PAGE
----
The End of Social Media?

The increasingly authoritarian behavior of social media companies is troubling and begs the question: are they worth our time?

The early days of social media were exciting. It was a new way to connect with friends, share photos and organize events, share your opinions and interests and promote projects.

I was an early fan of social media. I created my Facebook profile in 2005, when you still needed a .edu email address to join. I’ve spent countless hours finding friends on Myspace (remember that?) and hundreds of dollars of advertising on Facebook. I used to think it had great potential.

As membership ballooned, however, it became increasingly difficult to reach out to the people you want. A few years ago, Facebook buried all non-promoted Page posts, so you had to pay just to reach your own fans. A page with thousands of fans might only get a few views on a non-promoted post.

Facebook has an obligation to its investors to make a profit. I understand that, but we have no obligation to use their service, especially now. Facebook started as a platform where anyone could go on and express themselves. Then they started acting like a gatekeeper. (Remember the controversy over Facebook removing photos of women breastfeeding?)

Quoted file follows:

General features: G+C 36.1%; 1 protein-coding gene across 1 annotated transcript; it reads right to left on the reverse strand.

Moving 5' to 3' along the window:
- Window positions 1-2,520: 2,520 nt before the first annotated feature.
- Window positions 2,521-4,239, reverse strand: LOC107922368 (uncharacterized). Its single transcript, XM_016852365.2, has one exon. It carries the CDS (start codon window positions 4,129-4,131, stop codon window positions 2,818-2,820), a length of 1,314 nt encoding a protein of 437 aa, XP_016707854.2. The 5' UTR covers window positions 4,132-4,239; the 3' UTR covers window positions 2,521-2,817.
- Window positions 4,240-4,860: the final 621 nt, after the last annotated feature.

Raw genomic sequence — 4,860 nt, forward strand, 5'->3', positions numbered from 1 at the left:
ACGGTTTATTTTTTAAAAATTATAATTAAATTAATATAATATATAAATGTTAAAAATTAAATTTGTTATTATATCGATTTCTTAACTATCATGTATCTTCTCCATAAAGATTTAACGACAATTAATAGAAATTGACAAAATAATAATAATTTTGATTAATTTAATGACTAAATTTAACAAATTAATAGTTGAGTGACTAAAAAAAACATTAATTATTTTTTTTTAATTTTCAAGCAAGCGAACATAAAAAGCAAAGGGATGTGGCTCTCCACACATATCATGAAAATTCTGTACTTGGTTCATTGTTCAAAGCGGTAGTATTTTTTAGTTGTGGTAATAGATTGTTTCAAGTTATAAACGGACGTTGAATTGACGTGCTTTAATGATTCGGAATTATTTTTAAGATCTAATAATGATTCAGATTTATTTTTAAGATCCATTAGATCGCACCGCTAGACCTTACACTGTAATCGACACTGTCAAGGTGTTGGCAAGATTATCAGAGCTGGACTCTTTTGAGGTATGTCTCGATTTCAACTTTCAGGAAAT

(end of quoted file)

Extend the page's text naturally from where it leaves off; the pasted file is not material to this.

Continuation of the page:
People who once found it convenient to block, unfriend, or unfollow others with whom they disagreed now found themselves “unfollowed” by Facebook when they posted something with which the company didn’t agree (the guidelines themselves aren’t necessarily the problem, it’s the selective application of those guidelines).

Twitter and YouTube (owned by Google) have also been accused of de-monitizing or de-platforming people they didn’t like. Twitter has even turned its “blue checkmark” into a weapon (I thought the blue checkmark just meant you are who you say you are, but I guess it’s a stamp of endorsement?) to de-legitimize certain users.

Then there were the scandals over Facebook either selling or giving access to user data to other companies, and when user data ended up in the hands of political consultants like Cambridge Analytica. Twitter has also been accused of doing similar things.

As social media CEOs grow drunk with power, the question remains whether we even need these platforms. Is the convenience of mass messaging online really worth all the trouble? Is it worth putting your expression and speech at the mercy of Mark Zuckerberg and Jack Dorsey? I think not.

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